The euro fell below $1.30 against the dollar amid signs of a further slowdown in the eurozone economy that raised expectations the European Central Bank would cut interest rates again.

The single currency hit a two-week low at $1.2971 after purchasing manager indices showed a further slowdown across the eurozone’s manufacturing and services industries in April.

The euro had already come under pressure amid signs of a slowdown in the wider global economy, after a preliminary PMI index for China by HSBC indicated the manufacturing sector grew at a slower rate in April.

Foreign currency analysts said the poor data increased the chances the ECB would cut rates when it meets at the start of May. Comments from ECB officials in recent days have suggested the central bank is considering lowering its main refinancing rate from 0.75 per cent to help stimulate growth in the sluggish eurozone economy.

“The risk is now clearly for the ECB to deliver a 25 bps cut next week,” said Beat Siegenthaler, a foreign currency strategist at UBS.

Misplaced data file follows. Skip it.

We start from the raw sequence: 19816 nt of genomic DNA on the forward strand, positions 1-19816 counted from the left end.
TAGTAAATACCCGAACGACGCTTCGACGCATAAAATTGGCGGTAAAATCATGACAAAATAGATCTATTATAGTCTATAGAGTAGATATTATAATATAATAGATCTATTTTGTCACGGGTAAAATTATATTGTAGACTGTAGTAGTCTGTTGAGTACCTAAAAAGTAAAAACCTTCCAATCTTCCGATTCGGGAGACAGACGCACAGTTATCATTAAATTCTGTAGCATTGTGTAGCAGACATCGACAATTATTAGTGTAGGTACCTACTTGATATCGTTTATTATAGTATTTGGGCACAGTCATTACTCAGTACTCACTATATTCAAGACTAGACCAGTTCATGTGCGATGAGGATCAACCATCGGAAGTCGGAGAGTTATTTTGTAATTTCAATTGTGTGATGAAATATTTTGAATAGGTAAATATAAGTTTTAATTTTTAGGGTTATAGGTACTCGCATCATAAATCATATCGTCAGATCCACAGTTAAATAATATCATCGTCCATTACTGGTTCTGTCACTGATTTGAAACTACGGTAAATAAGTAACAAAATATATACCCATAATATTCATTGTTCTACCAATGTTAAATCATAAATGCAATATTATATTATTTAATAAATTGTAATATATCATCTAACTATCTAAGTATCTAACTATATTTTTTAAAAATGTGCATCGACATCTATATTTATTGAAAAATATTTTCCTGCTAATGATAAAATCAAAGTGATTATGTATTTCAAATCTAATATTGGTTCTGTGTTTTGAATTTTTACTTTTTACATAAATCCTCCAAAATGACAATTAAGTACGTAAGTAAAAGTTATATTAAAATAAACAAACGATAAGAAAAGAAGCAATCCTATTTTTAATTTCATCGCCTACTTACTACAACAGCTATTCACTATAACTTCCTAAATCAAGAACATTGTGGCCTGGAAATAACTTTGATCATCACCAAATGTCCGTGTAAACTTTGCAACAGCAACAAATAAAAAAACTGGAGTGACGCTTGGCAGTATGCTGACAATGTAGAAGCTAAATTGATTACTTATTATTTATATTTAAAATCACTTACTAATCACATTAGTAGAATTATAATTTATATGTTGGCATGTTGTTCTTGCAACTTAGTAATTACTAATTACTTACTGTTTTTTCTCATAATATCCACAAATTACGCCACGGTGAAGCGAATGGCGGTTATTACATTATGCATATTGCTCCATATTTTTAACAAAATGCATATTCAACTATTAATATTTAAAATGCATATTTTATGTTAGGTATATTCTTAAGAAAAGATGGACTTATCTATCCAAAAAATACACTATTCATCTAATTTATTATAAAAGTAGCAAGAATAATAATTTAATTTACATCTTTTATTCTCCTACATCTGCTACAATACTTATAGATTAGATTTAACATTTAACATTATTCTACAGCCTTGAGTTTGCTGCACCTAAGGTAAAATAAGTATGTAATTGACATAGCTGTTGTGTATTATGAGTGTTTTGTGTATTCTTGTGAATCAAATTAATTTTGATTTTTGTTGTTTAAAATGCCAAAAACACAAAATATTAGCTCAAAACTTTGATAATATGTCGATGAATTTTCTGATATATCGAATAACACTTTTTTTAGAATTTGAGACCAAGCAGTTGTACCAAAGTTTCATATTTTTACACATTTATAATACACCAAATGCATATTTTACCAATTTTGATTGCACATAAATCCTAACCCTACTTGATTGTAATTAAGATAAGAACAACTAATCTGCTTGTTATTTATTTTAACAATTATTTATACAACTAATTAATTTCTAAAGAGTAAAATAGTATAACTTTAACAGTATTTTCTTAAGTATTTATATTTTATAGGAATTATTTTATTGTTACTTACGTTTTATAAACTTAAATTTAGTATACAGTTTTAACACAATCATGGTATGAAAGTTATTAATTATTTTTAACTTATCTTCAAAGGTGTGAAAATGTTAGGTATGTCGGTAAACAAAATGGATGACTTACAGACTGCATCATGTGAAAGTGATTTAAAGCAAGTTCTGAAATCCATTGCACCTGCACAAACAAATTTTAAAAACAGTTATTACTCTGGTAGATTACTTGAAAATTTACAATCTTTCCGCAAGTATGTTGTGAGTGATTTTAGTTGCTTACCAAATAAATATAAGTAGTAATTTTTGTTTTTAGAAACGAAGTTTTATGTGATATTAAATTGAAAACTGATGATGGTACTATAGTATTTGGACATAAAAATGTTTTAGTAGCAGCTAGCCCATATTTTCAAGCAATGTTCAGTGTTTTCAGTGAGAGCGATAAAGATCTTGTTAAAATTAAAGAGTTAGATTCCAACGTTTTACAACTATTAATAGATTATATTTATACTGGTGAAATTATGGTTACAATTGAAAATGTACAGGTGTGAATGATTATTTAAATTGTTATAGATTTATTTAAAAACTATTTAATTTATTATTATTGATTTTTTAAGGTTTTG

The euro was later 0.5 per cent lower against the dollar at $1.3009 and fell 0.3 per cent against the pound to £0.8519.

The Japanese yen initially strengthened amid the risk aversion, with the dollar falling below Y99 to hit a daily low of Y98.47. But it later resumed its weakening trend, with the dollar hitting a high of Y99.52 later in the day. The euro pared earlier losses and was later 0.3 per cent lower against the yen at Y129.26.

The dollar was stronger against other leading currencies with the dollar index gaining 0.3 per cent. The pound fell 0.2 per cent to $1.5266. The Australian dollar lost 0.1 per cent to $1.0262.

The Swiss franc was one of the worst performing major currencies, with the dollar rising 1 per cent to SFr0.9431. The euro hit its strongest level in more than a month at SFr1.2271, a gain of 0.5 per cent.

Geoff Kendrick, an analyst at Nomura, said that the franc was weakening as demand for peripheral eurozone bonds rose, as money moved out of the haven country.

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